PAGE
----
The rule in its current form applies to hearsay “not specifically covered” by a Rule 803 or 804 exception. The amendment makes the rule applicable to hearsay “not admissible under” those exceptions. This clarifies that a court assessing guarantees of trustworthiness may consider whether the statement is a “near-miss” of one of the Rule 803 or 804 exceptions. If the court employs a “nearmiss” analysis it should—in addition to evaluating all relevant guarantees of trustworthiness—take into account the reasons that the hearsay misses the admissibility requirements of the standard exception.

In deciding whether the statement is supported by sufficient guarantees of trustworthiness, the court should not consider the credibility of any witness who relates the declarant’s hearsay statement in court. The credibility of an in-court witness does not present a hearsay question. To base admission or exclusion of a hearsay statement on the witness’s credibility would usurp the jury’s role of determining the credibility of testifying witnesses. The rule provides that the focus for trustworthiness is on circumstantial guarantees surrounding the making of the statement itself, as well as any independent evidence corroborating the statement. The credibility of the witness relating the statement is not a part of either enquiry.

Of course, even if the court finds sufficient guarantees of trustworthiness, the independent requirements of the Confrontation Clause must be satisfied if the hearsay statement is offered against a defendant in a criminal case.

The Committee decided to retain the requirement that the proponent must show that the hearsay statement is more probative than any other evidence that the proponent can reasonably obtain. This necessity requirement will continue to serve to prevent the residual exception from being used as a device to erode the categorical exceptions.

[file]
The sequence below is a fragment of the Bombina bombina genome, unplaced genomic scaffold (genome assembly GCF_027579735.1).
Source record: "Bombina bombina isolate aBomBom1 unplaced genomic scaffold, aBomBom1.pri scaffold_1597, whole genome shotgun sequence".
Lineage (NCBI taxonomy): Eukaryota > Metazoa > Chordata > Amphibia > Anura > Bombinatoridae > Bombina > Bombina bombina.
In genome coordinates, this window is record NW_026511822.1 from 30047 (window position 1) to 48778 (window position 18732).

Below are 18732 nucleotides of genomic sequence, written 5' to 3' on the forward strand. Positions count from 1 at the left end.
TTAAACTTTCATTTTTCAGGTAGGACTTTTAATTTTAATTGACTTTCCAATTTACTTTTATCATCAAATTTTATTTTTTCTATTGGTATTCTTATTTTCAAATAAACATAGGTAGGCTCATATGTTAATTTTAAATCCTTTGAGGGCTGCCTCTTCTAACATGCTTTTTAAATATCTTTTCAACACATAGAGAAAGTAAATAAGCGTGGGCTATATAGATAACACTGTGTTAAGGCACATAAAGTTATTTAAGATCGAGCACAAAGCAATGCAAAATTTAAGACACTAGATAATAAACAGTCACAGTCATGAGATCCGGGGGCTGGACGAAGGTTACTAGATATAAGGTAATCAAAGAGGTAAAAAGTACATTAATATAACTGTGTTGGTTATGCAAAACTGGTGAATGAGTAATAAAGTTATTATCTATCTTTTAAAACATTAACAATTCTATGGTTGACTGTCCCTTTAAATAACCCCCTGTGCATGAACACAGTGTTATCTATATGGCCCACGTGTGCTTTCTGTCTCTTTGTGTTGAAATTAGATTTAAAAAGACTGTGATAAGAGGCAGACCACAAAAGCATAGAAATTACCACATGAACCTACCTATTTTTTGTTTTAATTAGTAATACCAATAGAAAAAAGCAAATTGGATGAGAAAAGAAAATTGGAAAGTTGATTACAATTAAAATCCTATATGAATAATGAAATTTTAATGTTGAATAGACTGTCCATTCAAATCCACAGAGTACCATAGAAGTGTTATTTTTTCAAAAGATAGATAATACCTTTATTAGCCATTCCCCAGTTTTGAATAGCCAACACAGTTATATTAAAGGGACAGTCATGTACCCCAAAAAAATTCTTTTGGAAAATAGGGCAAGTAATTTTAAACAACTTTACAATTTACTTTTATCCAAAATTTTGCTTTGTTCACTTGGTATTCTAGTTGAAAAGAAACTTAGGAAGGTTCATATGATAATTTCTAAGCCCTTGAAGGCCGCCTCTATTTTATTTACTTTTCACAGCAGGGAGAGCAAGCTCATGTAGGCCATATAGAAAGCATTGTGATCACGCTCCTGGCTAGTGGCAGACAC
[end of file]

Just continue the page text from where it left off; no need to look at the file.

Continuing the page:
The requirements that residual hearsay must be evidence of a material fact and that its admission will best serve the purposes of these rules and the interests of justice have been deleted. These requirements have proved to be superfluous in that they are already found in other rules. See Rules 102, 401.

The notice provision has been amended to make four changes in the operation of the rule:

  • First, the amendment requires the proponent to disclose the “substance” of the statement. This term is intended to require a description that is sufficiently specific under the circumstances to allow the opponent a fair opportunity to meet the evidence. See Rule 103(a)(2) (requiring the party making an offer of proof to inform the court of the “substance” of the evidence).
  • Second, the prior requirement that the declarant’s address must be disclosed has been deleted. That requirement was nonsensical when the declarant was unavailable, and unnecessary in the many cases in which the declarant’s address was known or easily obtainable. If prior disclosure of the declarant’s address is critical and cannot be obtained by the opponent through other means, then the opponent can seek relief from the court.
  • Third, the amendment requires that the pretrial notice be in writing—which is satisfied by notice in electronic form. See Rule 101(b)(6). Requiring the notice to be in writing provides certainty and reduces arguments about whether notice was actually provided.
  • Finally, the pretrial notice provision has been amended to provide for a good cause exception. Most courts have applied a good cause exception under Rule 807 even though the rule in its current form does not provide for it, while some courts have read the rule as it was written. Experience under the residual exception has shown that a good cause exception is necessary in certain limited situations. For example, the proponent may not become aware of the existence of the hearsay statement until after the trial begins, or the proponent may plan to call a witness who without warning becomes unavailable during trial, and the proponent might then need to resort to residual hearsay.